This didn't start on 11th September 2001, or shortly before it. The roots aren't near the surface. It was in the 1970s that Pakistan's leadership decided to re-define itself through religious conviction. The storming of the Holy Mosque in Mecca took place years ago. Al Qaida began in earnest in the 1980s. In many Arab and Muslim nations, there was more tolerance and less religiosity in the 1960s, than today. The doctrinal roots of this growing movement can be traced even further back to the period in the late 19th and early 20th century where modernising and moderate clerics and thinkers were slowly but surely pushed aside by the hard-line dogma of those, whose cultural and theological credentials were often dubious, but whose appeal lay in the simplicity of the message.
Blair correctly notes that the chief targets of Islamists are the rulers of Muslim countries. This is no "clash of civilisations". It is, rather, a clash within a civilisation. We in the West suffer, at most, from the leakage of this intra-Islamic clash - because of the support the US and other western countries provide for the corrupt and undemocratic rulers of Muslim majority countries, and because of the presence of increasing Muslim minorities within western countries, above all in Europe. The cry that "they hate our way of life", heard so often from George W Bush, is rather beside the point. They despise our way of life. Their religious leadership sermonise against our decadence, the tawdry, pornified culture which they can contrast with the purity of patriarchal respect that is their societal ideal, the booze and the trash television which is, in their considered opinion, all that western civilisation has to offer. But their ostentatious dislike of the West does not mean that they wish to destroy us, merely that they do not want our decadence to pollute their countries. Really, it's not about us, it's about them.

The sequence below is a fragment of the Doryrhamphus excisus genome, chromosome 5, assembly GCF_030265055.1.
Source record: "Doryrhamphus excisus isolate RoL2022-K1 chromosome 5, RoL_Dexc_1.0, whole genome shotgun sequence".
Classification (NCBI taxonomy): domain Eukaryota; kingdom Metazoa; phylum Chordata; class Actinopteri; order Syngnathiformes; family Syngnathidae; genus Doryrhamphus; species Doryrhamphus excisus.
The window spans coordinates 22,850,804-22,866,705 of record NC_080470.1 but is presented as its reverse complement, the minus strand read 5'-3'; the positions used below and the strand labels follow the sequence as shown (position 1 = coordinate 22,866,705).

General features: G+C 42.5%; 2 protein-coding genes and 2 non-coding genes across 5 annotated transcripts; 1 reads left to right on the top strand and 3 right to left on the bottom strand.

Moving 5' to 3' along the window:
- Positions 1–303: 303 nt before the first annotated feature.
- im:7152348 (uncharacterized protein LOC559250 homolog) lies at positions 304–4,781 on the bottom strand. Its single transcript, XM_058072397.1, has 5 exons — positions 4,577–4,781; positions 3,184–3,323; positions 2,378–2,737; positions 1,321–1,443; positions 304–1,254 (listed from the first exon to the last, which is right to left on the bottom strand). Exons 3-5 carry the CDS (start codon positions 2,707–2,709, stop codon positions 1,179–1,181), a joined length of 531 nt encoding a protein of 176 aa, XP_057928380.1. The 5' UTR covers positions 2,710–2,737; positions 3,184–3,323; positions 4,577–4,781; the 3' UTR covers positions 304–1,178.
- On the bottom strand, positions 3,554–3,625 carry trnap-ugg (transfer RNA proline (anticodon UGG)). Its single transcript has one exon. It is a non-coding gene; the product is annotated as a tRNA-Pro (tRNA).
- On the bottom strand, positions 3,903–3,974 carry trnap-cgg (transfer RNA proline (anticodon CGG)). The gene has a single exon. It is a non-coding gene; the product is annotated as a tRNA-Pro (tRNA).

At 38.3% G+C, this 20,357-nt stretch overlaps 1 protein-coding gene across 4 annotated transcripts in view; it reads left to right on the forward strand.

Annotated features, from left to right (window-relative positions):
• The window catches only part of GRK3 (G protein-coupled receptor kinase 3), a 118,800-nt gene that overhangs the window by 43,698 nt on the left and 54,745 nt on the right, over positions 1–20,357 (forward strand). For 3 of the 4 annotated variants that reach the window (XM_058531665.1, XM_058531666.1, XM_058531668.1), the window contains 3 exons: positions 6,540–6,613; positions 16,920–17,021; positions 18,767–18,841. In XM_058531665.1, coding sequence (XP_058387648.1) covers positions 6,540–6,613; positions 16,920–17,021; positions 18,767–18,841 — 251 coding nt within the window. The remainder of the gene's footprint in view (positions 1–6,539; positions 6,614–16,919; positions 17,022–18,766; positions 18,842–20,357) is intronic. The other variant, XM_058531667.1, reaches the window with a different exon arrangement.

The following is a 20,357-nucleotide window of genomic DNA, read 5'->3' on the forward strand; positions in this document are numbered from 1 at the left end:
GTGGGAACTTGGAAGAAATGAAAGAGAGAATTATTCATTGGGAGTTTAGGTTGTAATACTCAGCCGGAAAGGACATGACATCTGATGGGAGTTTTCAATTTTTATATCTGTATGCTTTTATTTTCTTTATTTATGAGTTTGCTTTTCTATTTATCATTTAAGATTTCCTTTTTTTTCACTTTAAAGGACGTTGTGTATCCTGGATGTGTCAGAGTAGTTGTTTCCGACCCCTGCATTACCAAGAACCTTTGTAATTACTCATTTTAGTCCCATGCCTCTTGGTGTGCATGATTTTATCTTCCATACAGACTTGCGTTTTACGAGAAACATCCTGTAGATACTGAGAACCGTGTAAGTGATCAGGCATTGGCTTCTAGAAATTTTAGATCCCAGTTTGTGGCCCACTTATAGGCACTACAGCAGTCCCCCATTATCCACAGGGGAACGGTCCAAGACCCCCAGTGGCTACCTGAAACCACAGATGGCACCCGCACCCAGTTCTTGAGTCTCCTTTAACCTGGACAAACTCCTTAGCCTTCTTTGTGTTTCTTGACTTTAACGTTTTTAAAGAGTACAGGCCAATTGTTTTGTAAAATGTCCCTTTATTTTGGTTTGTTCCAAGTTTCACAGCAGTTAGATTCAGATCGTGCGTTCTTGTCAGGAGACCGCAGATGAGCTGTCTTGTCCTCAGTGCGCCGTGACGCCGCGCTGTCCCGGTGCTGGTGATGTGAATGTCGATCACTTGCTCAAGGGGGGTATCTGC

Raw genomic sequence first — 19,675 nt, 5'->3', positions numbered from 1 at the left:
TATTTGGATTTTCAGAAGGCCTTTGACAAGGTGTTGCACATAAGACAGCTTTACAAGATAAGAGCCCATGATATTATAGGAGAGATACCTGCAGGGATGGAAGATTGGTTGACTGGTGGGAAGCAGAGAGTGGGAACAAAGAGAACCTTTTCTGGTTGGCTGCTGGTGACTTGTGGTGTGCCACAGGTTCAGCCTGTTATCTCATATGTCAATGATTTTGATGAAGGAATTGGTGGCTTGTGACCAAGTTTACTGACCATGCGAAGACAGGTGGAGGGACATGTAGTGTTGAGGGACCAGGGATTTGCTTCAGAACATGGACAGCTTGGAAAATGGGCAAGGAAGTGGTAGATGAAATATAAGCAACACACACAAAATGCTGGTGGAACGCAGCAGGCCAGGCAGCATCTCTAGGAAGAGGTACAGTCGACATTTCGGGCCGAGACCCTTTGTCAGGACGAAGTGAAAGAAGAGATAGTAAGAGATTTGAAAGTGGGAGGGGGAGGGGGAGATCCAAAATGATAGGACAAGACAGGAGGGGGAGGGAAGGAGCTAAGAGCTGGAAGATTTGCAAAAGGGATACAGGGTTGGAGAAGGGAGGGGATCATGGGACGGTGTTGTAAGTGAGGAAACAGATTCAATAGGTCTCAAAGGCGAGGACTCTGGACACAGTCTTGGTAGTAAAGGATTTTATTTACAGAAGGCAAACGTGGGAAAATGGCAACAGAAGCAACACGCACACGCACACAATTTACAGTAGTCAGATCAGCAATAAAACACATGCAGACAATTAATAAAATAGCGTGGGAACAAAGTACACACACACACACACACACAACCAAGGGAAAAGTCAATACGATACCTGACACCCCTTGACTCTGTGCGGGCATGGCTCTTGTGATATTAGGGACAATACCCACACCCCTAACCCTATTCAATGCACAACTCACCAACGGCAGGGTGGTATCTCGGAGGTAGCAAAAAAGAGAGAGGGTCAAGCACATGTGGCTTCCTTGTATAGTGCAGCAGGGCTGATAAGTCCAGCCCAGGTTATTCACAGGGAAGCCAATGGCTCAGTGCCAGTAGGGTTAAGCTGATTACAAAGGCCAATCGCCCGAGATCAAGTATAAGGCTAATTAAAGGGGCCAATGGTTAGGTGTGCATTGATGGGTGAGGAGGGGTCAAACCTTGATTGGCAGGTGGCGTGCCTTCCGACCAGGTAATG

Blair's main purpose in this speech was to restate the case for intervention against these forces, both by opposing them militarily and by working with those who "who believe deeply in Islam but also who believe in peaceful co-existence". The occasion was the tenth anniversary of the speech he made ten years ago in the same city on the same theme. That earlier oration ought to be compulsory reading for anyone who still believes that he took Britain into war with Iraq merely as George W Bush's poodle. He was among the principal cheerleaders. That he pushed so hard for UN authorisation was the result not of his doubts but in his deep belief in international intervention, argued for most clearly in the original Chicago speech and in the speech he made to the Labour party conference in the aftermath of 9/11. "I still believe that those who oppress and brutalise their citizens are better put out of power than kept in it," he says now, utterly unrepentent.